Grandma wanted to come see her grandson play high school
football but the bleachers were not wheelchair accessible. The students were
asked to build a model wheelchair ramp that was accessible to the top bleacher
while also staying within ADAs (Americans With Disabilities) building code—the slope
must be exactly 1/12 throughout the ramp.
The students were giving the following model conversion
5 yards = 1 inch.
Using this, they modeled a 120 x 50 yards football field into
a 24’’ x 10’’ football field.
Next, using the bleachers my six year old son built for
them, they measured the height at 2’’.
Using the 1/12 slope, they built a 24’’
incline wheelchair ramp.
Then converted these scaled numbers to real life. 5 yards =
1 inch. Meaning a 2’’ height = 10 yards of actual height and 24’’ ramp = 120
What would it
mean if students could jump proportionally as far grasshoppers? To find out, I
brought in some grasshoppers.
measured the length of two grasshoppers to be approximately 1 inch. Next, we
measured the distance of three jumps (in inches) from two grasshoppers I found
in my backyard and took the average of all three jumps for an average of 43
measured the height of two students in inches and took the average for a result
of 62 inches.
formed the proportion
1/43 = 62/x
x = 2,666
inches which is roughly 74 yards.
In essence, if students could jump proportional to grasshoppers we could nearly jump 3/4 of a football field.
Take your class outside and designate a single starting
point. From that point throw 5 or 6 objects at various distances. Next, ask
your students to estimate how many feet each object is from the starting point.
After they have estimated each object have them measure the length to the
nearest foot and record their data in a table such as that below.
Next, have each student calculate their error rate using the
formula (actual) – (estimate) / (actual) and change their decimal to a percent.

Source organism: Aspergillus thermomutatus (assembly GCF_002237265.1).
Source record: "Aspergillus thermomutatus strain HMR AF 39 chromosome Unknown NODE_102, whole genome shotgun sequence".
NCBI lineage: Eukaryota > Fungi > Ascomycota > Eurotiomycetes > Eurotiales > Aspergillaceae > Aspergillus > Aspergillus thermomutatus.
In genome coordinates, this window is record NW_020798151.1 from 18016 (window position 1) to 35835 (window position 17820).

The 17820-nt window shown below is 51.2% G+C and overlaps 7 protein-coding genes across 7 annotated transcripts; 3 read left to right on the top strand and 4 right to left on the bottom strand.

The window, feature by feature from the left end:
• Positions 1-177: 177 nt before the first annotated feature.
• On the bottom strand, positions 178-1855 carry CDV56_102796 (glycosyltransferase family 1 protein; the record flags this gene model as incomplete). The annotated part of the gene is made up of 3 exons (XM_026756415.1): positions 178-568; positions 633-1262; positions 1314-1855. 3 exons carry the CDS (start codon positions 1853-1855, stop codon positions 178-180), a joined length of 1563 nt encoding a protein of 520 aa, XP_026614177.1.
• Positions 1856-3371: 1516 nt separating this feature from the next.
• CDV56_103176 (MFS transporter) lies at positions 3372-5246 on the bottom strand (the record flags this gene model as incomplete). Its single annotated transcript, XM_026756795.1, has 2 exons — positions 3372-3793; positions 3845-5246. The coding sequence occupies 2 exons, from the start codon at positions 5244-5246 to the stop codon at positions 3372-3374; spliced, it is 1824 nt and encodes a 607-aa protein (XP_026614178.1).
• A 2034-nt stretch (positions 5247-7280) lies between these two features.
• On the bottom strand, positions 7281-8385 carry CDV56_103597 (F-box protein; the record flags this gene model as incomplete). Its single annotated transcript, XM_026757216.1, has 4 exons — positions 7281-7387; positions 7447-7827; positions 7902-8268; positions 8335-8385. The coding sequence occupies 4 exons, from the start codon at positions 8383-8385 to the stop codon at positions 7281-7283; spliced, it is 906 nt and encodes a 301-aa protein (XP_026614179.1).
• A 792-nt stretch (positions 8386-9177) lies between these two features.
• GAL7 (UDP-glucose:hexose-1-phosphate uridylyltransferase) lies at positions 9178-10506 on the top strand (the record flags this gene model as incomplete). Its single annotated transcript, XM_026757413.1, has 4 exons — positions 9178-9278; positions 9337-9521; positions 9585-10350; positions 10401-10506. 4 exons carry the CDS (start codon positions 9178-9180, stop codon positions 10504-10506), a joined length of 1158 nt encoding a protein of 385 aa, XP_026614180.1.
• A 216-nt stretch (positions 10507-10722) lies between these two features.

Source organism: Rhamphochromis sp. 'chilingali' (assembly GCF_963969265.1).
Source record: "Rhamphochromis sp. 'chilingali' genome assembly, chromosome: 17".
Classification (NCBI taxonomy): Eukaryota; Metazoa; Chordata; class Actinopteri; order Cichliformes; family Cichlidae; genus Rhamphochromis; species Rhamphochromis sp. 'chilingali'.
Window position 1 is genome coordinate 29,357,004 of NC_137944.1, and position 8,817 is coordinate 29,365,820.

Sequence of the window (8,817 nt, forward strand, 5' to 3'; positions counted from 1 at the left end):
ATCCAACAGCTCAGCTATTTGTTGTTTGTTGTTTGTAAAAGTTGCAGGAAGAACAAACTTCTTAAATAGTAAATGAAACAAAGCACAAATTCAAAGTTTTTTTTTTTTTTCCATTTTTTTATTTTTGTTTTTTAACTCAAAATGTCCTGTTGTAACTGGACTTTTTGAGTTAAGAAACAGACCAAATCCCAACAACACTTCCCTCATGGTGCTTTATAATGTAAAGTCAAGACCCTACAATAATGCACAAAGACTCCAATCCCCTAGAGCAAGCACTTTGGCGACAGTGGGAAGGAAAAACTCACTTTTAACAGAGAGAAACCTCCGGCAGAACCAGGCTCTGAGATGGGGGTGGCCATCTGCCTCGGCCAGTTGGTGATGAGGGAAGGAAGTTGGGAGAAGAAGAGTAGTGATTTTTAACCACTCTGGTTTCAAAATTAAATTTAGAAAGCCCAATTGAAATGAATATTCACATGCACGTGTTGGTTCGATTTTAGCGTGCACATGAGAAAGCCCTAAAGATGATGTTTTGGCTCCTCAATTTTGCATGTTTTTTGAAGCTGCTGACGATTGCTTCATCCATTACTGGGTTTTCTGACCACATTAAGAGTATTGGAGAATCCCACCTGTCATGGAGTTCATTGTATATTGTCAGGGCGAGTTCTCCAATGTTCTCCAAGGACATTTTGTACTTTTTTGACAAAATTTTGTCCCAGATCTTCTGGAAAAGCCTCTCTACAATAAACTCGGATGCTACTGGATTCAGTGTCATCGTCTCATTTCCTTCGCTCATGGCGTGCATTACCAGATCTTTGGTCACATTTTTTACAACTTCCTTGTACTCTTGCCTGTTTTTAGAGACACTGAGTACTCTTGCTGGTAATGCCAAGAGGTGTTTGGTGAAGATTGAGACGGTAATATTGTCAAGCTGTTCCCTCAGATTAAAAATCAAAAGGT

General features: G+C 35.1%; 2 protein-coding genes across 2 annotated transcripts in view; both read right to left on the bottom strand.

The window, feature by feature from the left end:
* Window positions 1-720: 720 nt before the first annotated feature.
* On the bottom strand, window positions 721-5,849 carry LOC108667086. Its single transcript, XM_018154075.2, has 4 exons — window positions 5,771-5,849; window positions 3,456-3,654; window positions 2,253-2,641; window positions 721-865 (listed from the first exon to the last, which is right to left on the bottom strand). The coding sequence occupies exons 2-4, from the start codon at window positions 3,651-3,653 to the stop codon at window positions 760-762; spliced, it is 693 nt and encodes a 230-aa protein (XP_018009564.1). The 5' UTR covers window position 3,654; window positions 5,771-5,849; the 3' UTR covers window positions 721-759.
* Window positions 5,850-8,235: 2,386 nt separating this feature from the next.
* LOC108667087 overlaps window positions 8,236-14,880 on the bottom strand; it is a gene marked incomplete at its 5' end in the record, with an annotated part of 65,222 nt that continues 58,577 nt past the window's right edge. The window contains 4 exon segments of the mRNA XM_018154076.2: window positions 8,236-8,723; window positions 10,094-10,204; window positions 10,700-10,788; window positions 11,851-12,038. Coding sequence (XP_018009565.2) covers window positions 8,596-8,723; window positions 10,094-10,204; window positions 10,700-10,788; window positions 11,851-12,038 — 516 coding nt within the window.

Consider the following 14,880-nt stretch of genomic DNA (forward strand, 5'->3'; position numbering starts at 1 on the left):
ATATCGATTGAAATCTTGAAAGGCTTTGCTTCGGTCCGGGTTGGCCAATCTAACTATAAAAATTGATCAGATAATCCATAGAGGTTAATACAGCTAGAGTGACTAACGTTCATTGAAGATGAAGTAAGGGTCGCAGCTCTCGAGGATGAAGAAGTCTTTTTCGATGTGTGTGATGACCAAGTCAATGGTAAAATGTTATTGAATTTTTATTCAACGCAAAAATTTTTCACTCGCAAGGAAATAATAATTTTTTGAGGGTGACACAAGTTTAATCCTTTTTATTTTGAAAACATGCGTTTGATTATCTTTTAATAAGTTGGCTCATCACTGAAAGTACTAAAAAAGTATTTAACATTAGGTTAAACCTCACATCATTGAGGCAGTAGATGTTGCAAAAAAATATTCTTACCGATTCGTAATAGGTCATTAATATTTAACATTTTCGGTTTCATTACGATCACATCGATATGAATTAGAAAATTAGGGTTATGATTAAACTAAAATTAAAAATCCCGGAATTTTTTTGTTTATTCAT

Finally, have the students plot the points on a coordinate
(x,y) plane and form a scatter plot. It’s best to have them graph the equation
y = x so that they can see their error rates.
Scatter plots move in two dimensions which allow students to see changes in
slope as well as the relationship of the two data sets. The study of scatter
plots lends to a lot of fun experiments and can also serve as a great segue to
discussions on proportionality or the coordinate system.
Ramp Height & Distance Traveled.
We decided to build ramps and plot the height verses distance traveled. We
increased the ramp in (approximately) one inch blocks and rolled a golf ball
off the ramp to measure the distance traveled. See Below. To get better results we took the average of three rolls. Lots of FUN!
A good icebreaker to use when introducing Measures of
Central Tendency (Mean, Median, Mode, etc) is to grab a handful of pennies from
your vehicle and lay them out on a table and have your students work in groups to place them in order
of date from least to greatest (if you have a large class you may need multiple handfuls of pennies).
Next, start collecting data.
Mode can easily be seen by the largest stack.
Median, Range, Q1, Q3, IQR can also easily be found
Mean is slightly tougher unless you allow your students access to a calculator
Next, have your students create a dot plot of the data
Finally, have your students pick 5 pennies for their homework. Tape the pennies to their worksheet so that they can read the date (see pic below).